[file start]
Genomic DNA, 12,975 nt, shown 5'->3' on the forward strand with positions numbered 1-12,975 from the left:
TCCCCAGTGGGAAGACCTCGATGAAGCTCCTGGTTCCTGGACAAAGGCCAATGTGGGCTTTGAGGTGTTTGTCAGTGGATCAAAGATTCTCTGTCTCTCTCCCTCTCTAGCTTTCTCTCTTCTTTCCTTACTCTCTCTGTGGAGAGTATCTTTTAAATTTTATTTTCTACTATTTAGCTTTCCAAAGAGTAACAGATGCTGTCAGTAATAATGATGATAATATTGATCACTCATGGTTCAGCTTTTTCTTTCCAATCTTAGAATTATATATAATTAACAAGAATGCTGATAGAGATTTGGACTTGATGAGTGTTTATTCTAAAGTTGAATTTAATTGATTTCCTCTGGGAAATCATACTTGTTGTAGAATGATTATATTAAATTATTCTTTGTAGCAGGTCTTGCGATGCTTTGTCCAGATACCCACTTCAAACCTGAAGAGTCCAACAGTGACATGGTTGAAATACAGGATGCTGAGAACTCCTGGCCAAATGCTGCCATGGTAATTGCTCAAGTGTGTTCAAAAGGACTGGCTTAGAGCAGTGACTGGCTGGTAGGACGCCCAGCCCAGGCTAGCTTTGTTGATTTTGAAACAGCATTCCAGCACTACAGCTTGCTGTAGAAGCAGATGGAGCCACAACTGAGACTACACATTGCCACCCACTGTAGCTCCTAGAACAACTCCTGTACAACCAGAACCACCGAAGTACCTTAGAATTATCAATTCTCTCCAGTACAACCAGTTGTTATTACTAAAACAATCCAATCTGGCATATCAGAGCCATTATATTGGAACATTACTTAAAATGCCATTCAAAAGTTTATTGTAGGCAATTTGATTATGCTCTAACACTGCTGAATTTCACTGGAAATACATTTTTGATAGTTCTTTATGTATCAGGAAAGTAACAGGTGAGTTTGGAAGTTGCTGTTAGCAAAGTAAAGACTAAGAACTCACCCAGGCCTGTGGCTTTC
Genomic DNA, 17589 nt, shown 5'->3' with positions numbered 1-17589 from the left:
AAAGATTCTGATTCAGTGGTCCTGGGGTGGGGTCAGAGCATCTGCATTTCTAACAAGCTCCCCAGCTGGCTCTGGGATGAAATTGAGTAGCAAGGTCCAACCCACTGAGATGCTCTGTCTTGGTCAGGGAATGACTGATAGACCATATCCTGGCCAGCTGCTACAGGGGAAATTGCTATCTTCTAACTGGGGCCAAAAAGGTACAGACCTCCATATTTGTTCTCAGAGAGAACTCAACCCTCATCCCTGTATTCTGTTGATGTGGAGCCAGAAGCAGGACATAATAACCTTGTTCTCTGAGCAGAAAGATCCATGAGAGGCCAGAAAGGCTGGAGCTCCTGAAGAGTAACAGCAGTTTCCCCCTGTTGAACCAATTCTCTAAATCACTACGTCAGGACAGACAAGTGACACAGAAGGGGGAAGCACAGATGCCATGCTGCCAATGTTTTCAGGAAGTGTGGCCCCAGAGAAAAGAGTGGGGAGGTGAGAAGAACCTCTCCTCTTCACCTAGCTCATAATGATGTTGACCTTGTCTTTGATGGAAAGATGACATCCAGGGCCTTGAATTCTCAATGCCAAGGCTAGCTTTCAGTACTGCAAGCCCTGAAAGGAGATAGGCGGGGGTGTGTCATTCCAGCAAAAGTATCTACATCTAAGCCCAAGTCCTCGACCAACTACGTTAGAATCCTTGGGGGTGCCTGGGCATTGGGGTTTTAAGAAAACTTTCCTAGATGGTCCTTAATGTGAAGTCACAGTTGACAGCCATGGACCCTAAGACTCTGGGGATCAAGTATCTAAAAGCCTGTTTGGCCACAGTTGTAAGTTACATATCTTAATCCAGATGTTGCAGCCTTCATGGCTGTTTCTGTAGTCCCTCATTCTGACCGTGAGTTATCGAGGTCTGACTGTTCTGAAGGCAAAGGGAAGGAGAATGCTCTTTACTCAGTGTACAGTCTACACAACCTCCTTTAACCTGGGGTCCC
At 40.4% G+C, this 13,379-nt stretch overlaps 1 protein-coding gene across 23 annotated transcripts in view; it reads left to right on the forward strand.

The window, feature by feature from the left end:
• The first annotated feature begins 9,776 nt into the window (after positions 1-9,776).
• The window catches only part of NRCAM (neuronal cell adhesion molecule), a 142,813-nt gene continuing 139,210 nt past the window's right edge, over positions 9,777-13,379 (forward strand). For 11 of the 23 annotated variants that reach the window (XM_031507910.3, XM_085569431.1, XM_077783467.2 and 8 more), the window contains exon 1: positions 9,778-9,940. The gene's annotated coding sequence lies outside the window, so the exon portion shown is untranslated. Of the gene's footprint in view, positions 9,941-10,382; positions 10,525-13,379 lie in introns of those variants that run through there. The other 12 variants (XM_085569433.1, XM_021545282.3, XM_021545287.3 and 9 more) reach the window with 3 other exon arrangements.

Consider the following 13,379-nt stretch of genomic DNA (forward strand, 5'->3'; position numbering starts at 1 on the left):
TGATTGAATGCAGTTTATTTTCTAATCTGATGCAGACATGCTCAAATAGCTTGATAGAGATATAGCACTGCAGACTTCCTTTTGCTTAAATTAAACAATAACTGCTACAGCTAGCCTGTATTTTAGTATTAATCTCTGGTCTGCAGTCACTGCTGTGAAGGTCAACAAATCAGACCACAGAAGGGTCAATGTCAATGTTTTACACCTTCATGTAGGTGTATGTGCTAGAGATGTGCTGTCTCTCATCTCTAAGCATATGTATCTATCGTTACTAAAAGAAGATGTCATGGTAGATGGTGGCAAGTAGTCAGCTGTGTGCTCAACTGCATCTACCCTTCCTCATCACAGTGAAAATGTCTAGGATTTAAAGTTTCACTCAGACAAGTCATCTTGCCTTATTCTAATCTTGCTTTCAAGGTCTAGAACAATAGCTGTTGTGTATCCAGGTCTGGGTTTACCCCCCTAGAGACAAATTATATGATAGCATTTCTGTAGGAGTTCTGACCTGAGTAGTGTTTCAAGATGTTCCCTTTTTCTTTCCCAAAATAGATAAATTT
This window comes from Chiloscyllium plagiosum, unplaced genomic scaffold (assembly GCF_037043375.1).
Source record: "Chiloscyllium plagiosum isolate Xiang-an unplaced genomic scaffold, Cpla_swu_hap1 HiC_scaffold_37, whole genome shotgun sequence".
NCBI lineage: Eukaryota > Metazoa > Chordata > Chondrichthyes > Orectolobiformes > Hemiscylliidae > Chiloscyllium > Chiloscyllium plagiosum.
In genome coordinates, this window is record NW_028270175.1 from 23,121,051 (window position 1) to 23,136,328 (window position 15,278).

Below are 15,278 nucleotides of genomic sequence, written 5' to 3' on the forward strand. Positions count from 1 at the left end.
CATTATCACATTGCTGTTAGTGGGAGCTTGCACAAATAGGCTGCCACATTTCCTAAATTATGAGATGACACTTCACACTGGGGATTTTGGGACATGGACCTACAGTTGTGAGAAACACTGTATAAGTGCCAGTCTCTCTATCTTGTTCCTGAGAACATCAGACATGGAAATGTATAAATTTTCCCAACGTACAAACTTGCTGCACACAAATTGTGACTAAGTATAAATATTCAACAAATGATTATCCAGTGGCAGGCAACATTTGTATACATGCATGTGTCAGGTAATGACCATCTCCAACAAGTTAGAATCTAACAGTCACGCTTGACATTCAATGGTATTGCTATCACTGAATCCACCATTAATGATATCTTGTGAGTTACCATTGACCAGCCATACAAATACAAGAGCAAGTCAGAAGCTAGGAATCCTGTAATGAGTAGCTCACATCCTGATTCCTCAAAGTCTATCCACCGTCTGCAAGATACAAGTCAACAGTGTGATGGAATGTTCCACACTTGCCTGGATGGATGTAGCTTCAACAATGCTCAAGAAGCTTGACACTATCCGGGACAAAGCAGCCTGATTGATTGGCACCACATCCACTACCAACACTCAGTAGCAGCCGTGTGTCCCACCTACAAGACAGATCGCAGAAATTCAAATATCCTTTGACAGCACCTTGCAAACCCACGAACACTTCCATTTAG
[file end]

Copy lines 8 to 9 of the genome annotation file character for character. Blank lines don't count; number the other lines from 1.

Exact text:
• The window catches only part of NRCAM (neuronal cell adhesion molecule), a 142,813-nt gene continuing 139,210 nt past the window's right edge, over positions 9,777-13,379 (forward strand). For 11 of the 23 annotated variants that reach the window (XM_031507910.3, XM_085569431.1, XM_077783467.2 and 8 more), the window contains exon 1: positions 9,778-9,940. The gene's annotated coding sequence lies outside the window, so the exon portion shown is untranslated. Of the gene's footprint in view, positions 9,941-10,382; positions 10,525-13,379 lie in introns of those variants that run through there. The other 12 variants (XM_085569433.1, XM_021545282.3, XM_021545287.3 and 9 more) reach the window with 3 other exon arrangements.

Consider the following 13,379-nt stretch of genomic DNA (forward strand, 5'->3'; position numbering starts at 1 on the left):